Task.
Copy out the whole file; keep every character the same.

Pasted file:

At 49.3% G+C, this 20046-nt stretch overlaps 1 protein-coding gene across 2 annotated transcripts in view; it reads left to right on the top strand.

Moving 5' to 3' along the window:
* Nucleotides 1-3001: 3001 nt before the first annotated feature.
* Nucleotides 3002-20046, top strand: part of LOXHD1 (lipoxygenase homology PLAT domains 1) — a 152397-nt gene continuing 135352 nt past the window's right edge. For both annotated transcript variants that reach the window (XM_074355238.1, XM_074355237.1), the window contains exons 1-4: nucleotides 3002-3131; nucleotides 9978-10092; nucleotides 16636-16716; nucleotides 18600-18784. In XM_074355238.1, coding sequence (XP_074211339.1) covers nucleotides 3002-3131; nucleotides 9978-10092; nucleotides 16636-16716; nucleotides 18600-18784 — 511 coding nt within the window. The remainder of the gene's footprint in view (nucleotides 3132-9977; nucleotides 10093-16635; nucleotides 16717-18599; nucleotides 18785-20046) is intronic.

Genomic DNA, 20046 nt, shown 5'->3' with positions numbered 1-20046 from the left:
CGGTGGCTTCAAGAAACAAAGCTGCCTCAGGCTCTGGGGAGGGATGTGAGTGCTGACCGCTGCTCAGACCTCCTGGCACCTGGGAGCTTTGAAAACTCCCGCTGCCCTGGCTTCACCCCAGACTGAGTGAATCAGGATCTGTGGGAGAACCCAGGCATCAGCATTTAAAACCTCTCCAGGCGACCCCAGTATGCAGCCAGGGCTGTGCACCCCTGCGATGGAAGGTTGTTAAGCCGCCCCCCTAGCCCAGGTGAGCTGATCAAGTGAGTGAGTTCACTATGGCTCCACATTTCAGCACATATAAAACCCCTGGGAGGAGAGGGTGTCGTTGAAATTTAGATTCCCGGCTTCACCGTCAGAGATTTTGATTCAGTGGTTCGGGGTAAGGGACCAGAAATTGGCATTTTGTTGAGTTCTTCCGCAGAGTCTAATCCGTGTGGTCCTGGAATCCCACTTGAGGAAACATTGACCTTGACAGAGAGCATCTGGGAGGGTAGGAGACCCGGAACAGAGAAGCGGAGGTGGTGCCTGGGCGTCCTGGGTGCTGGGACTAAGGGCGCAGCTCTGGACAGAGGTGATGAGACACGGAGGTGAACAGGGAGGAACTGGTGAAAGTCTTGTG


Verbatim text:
At 49.3% G+C, this 20046-nt stretch overlaps 1 protein-coding gene across 2 annotated transcripts in view; it reads left to right on the top strand.

Moving 5' to 3' along the window:
* Nucleotides 1-3001: 3001 nt before the first annotated feature.
* Nucleotides 3002-20046, top strand: part of LOXHD1 (lipoxygenase homology PLAT domains 1) — a 152397-nt gene continuing 135352 nt past the window's right edge. For both annotated transcript variants that reach the window (XM_074355238.1, XM_074355237.1), the window contains exons 1-4: nucleotides 3002-3131; nucleotides 9978-10092; nucleotides 16636-16716; nucleotides 18600-18784. In XM_074355238.1, coding sequence (XP_074211339.1) covers nucleotides 3002-3131; nucleotides 9978-10092; nucleotides 16636-16716; nucleotides 18600-18784 — 511 coding nt within the window. The remainder of the gene's footprint in view (nucleotides 3132-9977; nucleotides 10093-16635; nucleotides 16717-18599; nucleotides 18785-20046) is intronic.

Genomic DNA, 20046 nt, shown 5'->3' with positions numbered 1-20046 from the left:
CGGTGGCTTCAAGAAACAAAGCTGCCTCAGGCTCTGGGGAGGGATGTGAGTGCTGACCGCTGCTCAGACCTCCTGGCACCTGGGAGCTTTGAAAACTCCCGCTGCCCTGGCTTCACCCCAGACTGAGTGAATCAGGATCTGTGGGAGAACCCAGGCATCAGCATTTAAAACCTCTCCAGGCGACCCCAGTATGCAGCCAGGGCTGTGCACCCCTGCGATGGAAGGTTGTTAAGCCGCCCCCCTAGCCCAGGTGAGCTGATCAAGTGAGTGAGTTCACTATGGCTCCACATTTCAGCACATATAAAACCCCTGGGAGGAGAGGGTGTCGTTGAAATTTAGATTCCCGGCTTCACCGTCAGAGATTTTGATTCAGTGGTTCGGGGTAAGGGACCAGAAATTGGCATTTTGTTGAGTTCTTCCGCAGAGTCTAATCCGTGTGGTCCTGGAATCCCACTTGAGGAAACATTGACCTTGACAGAGAGCATCTGGGAGGGTAGGAGACCCGGAACAGAGAAGCGGAGGTGGTGCCTGGGCGTCCTGGGTGCTGGGACTAAGGGCGCAGCTCTGGACAGAGGTGATGAGACACGGAGGTGAACAGGGAGGAACTGGTGAAAGTCTTGTG